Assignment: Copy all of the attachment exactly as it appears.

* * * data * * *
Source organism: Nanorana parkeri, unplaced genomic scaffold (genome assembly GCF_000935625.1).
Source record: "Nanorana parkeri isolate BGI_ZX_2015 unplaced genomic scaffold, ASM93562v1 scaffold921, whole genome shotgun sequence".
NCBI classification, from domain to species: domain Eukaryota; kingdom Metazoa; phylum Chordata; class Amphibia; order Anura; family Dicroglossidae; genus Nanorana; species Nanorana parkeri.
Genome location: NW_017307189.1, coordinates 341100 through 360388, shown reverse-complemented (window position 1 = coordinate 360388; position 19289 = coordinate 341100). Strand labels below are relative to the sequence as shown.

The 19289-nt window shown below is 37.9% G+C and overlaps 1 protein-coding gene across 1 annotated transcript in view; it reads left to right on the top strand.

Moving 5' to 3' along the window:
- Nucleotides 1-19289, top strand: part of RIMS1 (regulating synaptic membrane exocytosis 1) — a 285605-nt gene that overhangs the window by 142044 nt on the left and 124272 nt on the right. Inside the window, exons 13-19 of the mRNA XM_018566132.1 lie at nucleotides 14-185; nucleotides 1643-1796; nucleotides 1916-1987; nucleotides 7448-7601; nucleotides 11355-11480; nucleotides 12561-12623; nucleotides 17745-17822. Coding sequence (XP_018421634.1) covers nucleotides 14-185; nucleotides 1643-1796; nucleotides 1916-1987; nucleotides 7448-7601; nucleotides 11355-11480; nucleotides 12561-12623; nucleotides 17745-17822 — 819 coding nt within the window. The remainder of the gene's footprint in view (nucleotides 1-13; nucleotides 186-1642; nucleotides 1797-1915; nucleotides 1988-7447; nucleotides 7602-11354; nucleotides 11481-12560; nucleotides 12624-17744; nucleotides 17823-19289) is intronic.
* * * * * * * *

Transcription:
Source organism: Nanorana parkeri, unplaced genomic scaffold (genome assembly GCF_000935625.1).
Source record: "Nanorana parkeri isolate BGI_ZX_2015 unplaced genomic scaffold, ASM93562v1 scaffold921, whole genome shotgun sequence".
NCBI classification, from domain to species: domain Eukaryota; kingdom Metazoa; phylum Chordata; class Amphibia; order Anura; family Dicroglossidae; genus Nanorana; species Nanorana parkeri.
Genome location: NW_017307189.1, coordinates 341100 through 360388, shown reverse-complemented (window position 1 = coordinate 360388; position 19289 = coordinate 341100). Strand labels below are relative to the sequence as shown.

The 19289-nt window shown below is 37.9% G+C and overlaps 1 protein-coding gene across 1 annotated transcript in view; it reads left to right on the top strand.

Moving 5' to 3' along the window:
- Nucleotides 1-19289, top strand: part of RIMS1 (regulating synaptic membrane exocytosis 1) — a 285605-nt gene that overhangs the window by 142044 nt on the left and 124272 nt on the right. Inside the window, exons 13-19 of the mRNA XM_018566132.1 lie at nucleotides 14-185; nucleotides 1643-1796; nucleotides 1916-1987; nucleotides 7448-7601; nucleotides 11355-11480; nucleotides 12561-12623; nucleotides 17745-17822. Coding sequence (XP_018421634.1) covers nucleotides 14-185; nucleotides 1643-1796; nucleotides 1916-1987; nucleotides 7448-7601; nucleotides 11355-11480; nucleotides 12561-12623; nucleotides 17745-17822 — 819 coding nt within the window. The remainder of the gene's footprint in view (nucleotides 1-13; nucleotides 186-1642; nucleotides 1797-1915; nucleotides 1988-7447; nucleotides 7602-11354; nucleotides 11481-12560; nucleotides 12624-17744; nucleotides 17823-19289) is intronic.